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Is expense of college really worth it?

New report from financial giant Goldman Sachs raises that question

HOUSTON – Perhaps you spent tens of thousands of dollars to attend college, or you're going to spend a small fortune to send your child to a university. But is the expense of college really worth it?

A new report from financial giant Goldman Sachs raises that question.

The answer: maybe not.

VIEW REPORT: Is college worth it?

Bob Martin owns Houston-based Extraordinary Media. It's a successful online marketing and digital media company.

Martin went to Harvard University for his undergrad and to MIT for business school, so the Ivy Leaguer should know a thing or two about college, and who gets hired in the real world.

But now Martin raves about his chief technology officer who skipped a college education.

"He was 18 when we hired him," said Martin. "I would put him up against anybody that I’ve worked with and we've hired people from Carnegie Melon, MIT and Stanford."

Martin was impressed with his certifications and on-the-job training.

"He had a background where he got involved in computers very early. He had gone through some certification classes and his on-the-job training and the software that he wrote when he was young," said Martin.

Now that employee makes six figures.

"He is all self-taught and does a great job of self-improvement and self-education," Martin said. "He's just been fantastic."

Consider this: According to The College Board when you consider tuition, room and board, the price tag for in-state universities now averages close to $20,000 a year. A private university will cost you nearly $44,000 a year.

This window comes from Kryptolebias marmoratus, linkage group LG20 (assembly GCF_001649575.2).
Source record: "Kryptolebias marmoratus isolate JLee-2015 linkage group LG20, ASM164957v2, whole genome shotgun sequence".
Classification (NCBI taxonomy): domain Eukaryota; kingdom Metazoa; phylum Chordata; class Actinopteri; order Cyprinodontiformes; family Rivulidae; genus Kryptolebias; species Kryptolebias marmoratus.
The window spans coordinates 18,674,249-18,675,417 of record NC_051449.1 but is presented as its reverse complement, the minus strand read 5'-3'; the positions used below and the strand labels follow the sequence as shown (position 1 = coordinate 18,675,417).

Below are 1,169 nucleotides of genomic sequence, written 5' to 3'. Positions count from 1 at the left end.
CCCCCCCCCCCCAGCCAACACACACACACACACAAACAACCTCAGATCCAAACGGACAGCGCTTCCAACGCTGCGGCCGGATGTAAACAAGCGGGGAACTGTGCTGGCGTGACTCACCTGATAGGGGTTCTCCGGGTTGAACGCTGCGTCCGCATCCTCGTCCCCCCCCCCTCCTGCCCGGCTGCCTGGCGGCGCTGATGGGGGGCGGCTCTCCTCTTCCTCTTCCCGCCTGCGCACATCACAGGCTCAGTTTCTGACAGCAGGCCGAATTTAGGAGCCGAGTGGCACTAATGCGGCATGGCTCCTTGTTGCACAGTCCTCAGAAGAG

According to the National Association of Colleges and Employers, the average starting salary for a college graduate is $50,651.

According to Goldman Sachs, right now it takes the typical student nine years to break even on the cost of college.

Facing those numbers, how do you make the decision whether to invest in a college education?

"When you look whether college is worth it, you look at what do you want to do as a person," said Martin. "If you want to be a lawyer, you want to be an accountant, well then that stamp on your resume is critical. You've got programmers, people in sales, people in customer support. They do an excellent job when they have empathy, hard work, can relate to people, and in many of those skill sets, you don't learn that in (a) formal college environment."

It's not just what you study, but where you study. According to a U.S. Department of Education website, 75 percent of Rice University graduates make more than those with only a high school diploma. At University of Houston it's 72 percent, and at Texas Southern University it's just 45 percent.

"If you are unsure and you don't think that you're going to excel at college now, I think you'd be much better off getting a pot of money, investing it for the long term and going to get mentors in careers that will teach you on-the-job training and take advantage of the online market," Martin said.